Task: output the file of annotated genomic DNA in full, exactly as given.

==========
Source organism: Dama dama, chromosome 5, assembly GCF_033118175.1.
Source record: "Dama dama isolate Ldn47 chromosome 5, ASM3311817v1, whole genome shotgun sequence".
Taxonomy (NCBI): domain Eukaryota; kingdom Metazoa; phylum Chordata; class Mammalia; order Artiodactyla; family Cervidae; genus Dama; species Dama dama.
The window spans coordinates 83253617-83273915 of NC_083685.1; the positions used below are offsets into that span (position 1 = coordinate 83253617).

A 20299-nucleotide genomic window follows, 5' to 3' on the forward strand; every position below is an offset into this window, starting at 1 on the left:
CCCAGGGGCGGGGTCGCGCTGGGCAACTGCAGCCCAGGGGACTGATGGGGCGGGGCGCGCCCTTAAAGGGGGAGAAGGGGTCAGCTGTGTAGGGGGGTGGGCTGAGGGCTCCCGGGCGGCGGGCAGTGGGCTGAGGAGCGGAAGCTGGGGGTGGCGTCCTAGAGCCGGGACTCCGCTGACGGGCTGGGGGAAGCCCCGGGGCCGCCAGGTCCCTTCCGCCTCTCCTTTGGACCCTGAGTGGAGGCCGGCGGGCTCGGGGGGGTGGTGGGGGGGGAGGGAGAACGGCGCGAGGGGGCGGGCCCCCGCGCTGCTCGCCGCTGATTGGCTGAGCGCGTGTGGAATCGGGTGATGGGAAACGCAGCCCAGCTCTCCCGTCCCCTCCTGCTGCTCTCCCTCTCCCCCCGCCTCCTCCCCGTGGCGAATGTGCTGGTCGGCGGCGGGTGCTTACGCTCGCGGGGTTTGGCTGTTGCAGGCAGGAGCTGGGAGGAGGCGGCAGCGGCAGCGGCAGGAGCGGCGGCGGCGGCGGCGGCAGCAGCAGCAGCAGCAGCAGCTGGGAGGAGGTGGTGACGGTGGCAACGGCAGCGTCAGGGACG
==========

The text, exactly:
Source organism: Dama dama, chromosome 5, assembly GCF_033118175.1.
Source record: "Dama dama isolate Ldn47 chromosome 5, ASM3311817v1, whole genome shotgun sequence".
Taxonomy (NCBI): domain Eukaryota; kingdom Metazoa; phylum Chordata; class Mammalia; order Artiodactyla; family Cervidae; genus Dama; species Dama dama.
The window spans coordinates 83253617-83273915 of NC_083685.1; the positions used below are offsets into that span (position 1 = coordinate 83253617).

A 20299-nucleotide genomic window follows, 5' to 3' on the forward strand; every position below is an offset into this window, starting at 1 on the left:
CCCAGGGGCGGGGTCGCGCTGGGCAACTGCAGCCCAGGGGACTGATGGGGCGGGGCGCGCCCTTAAAGGGGGAGAAGGGGTCAGCTGTGTAGGGGGGTGGGCTGAGGGCTCCCGGGCGGCGGGCAGTGGGCTGAGGAGCGGAAGCTGGGGGTGGCGTCCTAGAGCCGGGACTCCGCTGACGGGCTGGGGGAAGCCCCGGGGCCGCCAGGTCCCTTCCGCCTCTCCTTTGGACCCTGAGTGGAGGCCGGCGGGCTCGGGGGGGTGGTGGGGGGGGAGGGAGAACGGCGCGAGGGGGCGGGCCCCCGCGCTGCTCGCCGCTGATTGGCTGAGCGCGTGTGGAATCGGGTGATGGGAAACGCAGCCCAGCTCTCCCGTCCCCTCCTGCTGCTCTCCCTCTCCCCCCGCCTCCTCCCCGTGGCGAATGTGCTGGTCGGCGGCGGGTGCTTACGCTCGCGGGGTTTGGCTGTTGCAGGCAGGAGCTGGGAGGAGGCGGCAGCGGCAGCGGCAGGAGCGGCGGCGGCGGCGGCGGCAGCAGCAGCAGCAGCAGCAGCTGGGAGGAGGTGGTGACGGTGGCAACGGCAGCGTCAGGGACG